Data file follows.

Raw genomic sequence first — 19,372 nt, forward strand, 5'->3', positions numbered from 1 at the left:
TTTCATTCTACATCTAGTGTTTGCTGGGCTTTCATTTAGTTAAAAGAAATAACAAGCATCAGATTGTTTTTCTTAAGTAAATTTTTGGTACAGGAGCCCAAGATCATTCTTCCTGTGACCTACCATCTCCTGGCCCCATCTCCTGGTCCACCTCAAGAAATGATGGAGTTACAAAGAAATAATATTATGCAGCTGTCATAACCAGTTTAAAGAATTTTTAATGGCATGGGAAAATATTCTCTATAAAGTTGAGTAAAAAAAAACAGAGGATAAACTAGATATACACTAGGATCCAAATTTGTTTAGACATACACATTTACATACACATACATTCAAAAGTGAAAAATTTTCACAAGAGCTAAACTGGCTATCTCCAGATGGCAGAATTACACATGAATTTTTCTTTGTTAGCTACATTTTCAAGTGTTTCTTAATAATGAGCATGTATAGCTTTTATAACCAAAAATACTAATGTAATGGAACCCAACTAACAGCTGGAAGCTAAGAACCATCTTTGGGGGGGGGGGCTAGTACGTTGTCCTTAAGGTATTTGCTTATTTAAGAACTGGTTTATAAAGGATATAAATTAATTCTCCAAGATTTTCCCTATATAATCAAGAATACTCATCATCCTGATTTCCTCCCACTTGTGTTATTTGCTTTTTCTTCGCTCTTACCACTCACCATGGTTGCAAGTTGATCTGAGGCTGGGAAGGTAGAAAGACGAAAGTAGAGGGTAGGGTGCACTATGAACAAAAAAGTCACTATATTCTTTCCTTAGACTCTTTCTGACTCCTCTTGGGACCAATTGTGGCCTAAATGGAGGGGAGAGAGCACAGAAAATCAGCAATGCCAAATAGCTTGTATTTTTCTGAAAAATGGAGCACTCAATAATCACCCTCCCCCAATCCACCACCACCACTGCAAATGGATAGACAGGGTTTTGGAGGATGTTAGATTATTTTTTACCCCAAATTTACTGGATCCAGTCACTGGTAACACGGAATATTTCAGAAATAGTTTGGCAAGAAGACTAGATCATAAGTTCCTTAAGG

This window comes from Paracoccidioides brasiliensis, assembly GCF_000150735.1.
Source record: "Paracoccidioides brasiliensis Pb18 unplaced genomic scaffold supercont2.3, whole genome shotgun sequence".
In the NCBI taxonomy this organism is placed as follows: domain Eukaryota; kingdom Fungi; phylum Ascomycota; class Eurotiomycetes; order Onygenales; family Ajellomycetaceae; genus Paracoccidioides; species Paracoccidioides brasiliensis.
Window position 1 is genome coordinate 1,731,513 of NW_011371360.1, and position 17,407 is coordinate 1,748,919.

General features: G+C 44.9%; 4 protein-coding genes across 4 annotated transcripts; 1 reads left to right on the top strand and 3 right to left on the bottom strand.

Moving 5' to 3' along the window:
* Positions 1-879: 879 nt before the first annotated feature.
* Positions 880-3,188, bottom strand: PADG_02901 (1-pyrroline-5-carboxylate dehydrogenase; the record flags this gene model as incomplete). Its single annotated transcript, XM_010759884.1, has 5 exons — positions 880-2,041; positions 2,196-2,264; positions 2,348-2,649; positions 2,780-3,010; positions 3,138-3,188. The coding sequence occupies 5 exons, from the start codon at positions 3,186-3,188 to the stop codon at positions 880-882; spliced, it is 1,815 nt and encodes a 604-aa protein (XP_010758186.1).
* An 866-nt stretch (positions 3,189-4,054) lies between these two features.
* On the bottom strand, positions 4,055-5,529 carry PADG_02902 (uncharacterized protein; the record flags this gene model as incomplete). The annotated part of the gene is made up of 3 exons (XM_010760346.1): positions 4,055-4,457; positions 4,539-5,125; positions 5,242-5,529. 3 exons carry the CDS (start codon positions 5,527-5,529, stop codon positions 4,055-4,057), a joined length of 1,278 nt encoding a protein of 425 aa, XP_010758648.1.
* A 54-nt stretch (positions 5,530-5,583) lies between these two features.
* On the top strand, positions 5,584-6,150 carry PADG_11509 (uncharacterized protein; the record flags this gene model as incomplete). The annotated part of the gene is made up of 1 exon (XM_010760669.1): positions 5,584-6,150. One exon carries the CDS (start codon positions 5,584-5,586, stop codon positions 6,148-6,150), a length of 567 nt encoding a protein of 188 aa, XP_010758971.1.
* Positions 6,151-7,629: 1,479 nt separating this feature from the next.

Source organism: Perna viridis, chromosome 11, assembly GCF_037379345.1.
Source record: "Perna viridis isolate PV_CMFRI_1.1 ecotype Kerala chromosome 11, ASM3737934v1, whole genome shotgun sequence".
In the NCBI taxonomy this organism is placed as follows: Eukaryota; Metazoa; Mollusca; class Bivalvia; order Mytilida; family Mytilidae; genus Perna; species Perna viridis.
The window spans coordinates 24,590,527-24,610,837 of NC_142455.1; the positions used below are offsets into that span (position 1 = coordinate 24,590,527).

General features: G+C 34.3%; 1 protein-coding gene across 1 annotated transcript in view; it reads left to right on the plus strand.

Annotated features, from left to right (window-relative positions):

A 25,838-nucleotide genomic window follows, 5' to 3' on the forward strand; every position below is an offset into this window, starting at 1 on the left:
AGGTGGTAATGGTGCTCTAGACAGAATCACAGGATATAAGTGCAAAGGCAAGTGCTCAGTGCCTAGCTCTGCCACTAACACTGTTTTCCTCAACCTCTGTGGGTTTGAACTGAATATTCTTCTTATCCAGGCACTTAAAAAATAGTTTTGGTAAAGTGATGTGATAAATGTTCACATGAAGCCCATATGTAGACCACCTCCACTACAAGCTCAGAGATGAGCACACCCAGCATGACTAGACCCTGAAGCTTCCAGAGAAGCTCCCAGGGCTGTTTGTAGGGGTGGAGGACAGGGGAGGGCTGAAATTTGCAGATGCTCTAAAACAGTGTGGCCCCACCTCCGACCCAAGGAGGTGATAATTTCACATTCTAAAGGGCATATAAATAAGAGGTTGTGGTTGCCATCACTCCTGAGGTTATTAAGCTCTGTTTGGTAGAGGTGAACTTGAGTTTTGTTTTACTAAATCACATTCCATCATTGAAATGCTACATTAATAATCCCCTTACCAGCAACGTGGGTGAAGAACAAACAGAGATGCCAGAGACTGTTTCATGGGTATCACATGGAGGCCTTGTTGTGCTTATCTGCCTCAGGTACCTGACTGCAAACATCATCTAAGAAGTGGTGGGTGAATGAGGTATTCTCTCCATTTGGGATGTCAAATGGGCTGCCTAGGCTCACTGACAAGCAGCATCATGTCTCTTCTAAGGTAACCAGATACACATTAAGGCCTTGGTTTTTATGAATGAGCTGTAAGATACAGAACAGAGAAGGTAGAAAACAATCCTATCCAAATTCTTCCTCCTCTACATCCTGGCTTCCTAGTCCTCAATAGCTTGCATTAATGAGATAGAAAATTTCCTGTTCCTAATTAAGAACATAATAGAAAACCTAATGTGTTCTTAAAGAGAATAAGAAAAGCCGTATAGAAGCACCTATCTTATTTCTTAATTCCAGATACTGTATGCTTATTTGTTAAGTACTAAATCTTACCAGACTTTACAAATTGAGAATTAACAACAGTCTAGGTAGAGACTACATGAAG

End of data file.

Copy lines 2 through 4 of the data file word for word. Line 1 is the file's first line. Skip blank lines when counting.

TTTCATTCTACATCTAGTGTTTGCTGGGCTTTCATTTAGTTAAAAGAAATAACAAGCATCAGATTGTTTTTCTTAAGTAAATTTTTGGTACAGGAGCCCAAGATCATTCTTCCTGTGACCTACCATCTCCTGGCCCCATCTCCTGGTCCACCTCAAGAAATGATGGAGTTACAAAGAAATAATATTATGCAGCTGTCATAACCAGTTTAAAGAATTTTTAATGGCATGGGAAAATATTCTCTATAAAGTTGAGTAAAAAAAAACAGAGGATAAACTAGATATACACTAGGATCCAAATTTGTTTAGACATACACATTTACATACACATACATTCAAAAGTGAAAAATTTTCACAAGAGCTAAACTGGCTATCTCCAGATGGCAGAATTACACATGAATTTTTCTTTGTTAGCTACATTTTCAAGTGTTTCTTAATAATGAGCATGTATAGCTTTTATAACCAAAAATACTAATGTAATGGAACCCAACTAACAGCTGGAAGCTAAGAACCATCTTTGGGGGGGGGGGCTAGTACGTTGTCCTTAAGGTATTTGCTTATTTAAGAACTGGTTTATAAAGGATATAAATTAATTCTCCAAGATTTTCCCTATATAATCAAGAATACTCATCATCCTGATTTCCTCCCACTTGTGTTATTTGCTTTTTCTTCGCTCTTACCACTCACCATGGTTGCAAGTTGATCTGAGGCTGGGAAGGTAGAAAGACGAAAGTAGAGGGTAGGGTGCACTATGAACAAAAAAGTCACTATATTCTTTCCTTAGACTCTTTCTGACTCCTCTTGGGACCAATTGTGGCCTAAATGGAGGGGAGAGAGCACAGAAAATCAGCAATGCCAAATAGCTTGTATTTTTCTGAAAAATGGAGCACTCAATAATCACCCTCCCCCAATCCACCACCACCACTGCAAATGGATAGACAGGGTTTTGGAGGATGTTAGATTATTTTTTACCCCAAATTTACTGGATCCAGTCACTGGTAACACGGAATATTTCAGAAATAGTTTGGCAAGAAGACTAGATCATAAGTTCCTTAAGG

This window comes from Paracoccidioides brasiliensis, assembly GCF_000150735.1.
Source record: "Paracoccidioides brasiliensis Pb18 unplaced genomic scaffold supercont2.3, whole genome shotgun sequence".